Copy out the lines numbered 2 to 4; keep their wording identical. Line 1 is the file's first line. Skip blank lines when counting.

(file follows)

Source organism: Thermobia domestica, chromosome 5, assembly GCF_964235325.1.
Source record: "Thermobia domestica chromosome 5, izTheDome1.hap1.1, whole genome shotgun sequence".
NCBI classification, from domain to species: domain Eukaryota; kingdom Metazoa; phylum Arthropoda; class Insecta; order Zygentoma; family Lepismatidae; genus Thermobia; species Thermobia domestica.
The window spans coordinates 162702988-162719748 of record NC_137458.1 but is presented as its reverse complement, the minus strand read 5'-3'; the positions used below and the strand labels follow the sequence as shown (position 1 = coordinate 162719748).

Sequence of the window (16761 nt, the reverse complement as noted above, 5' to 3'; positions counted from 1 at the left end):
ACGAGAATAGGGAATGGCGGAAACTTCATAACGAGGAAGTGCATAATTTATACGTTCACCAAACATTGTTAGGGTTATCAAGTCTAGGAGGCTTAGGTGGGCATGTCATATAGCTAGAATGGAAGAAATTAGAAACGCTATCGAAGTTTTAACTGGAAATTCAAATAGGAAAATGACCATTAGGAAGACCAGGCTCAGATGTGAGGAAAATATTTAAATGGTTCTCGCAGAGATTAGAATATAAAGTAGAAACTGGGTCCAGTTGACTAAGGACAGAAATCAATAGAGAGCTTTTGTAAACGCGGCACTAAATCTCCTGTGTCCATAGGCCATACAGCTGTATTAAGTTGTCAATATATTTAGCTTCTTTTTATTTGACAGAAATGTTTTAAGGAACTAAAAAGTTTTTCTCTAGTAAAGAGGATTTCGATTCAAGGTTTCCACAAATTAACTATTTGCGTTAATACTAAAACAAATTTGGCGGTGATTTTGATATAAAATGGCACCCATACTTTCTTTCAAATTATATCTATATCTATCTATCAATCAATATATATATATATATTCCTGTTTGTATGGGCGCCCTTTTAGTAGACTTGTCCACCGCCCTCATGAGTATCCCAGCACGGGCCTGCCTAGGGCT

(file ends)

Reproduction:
Source record: "Thermobia domestica chromosome 5, izTheDome1.hap1.1, whole genome shotgun sequence".
NCBI classification, from domain to species: domain Eukaryota; kingdom Metazoa; phylum Arthropoda; class Insecta; order Zygentoma; family Lepismatidae; genus Thermobia; species Thermobia domestica.
The window spans coordinates 162702988-162719748 of record NC_137458.1 but is presented as its reverse complement, the minus strand read 5'-3'; the positions used below and the strand labels follow the sequence as shown (position 1 = coordinate 162719748).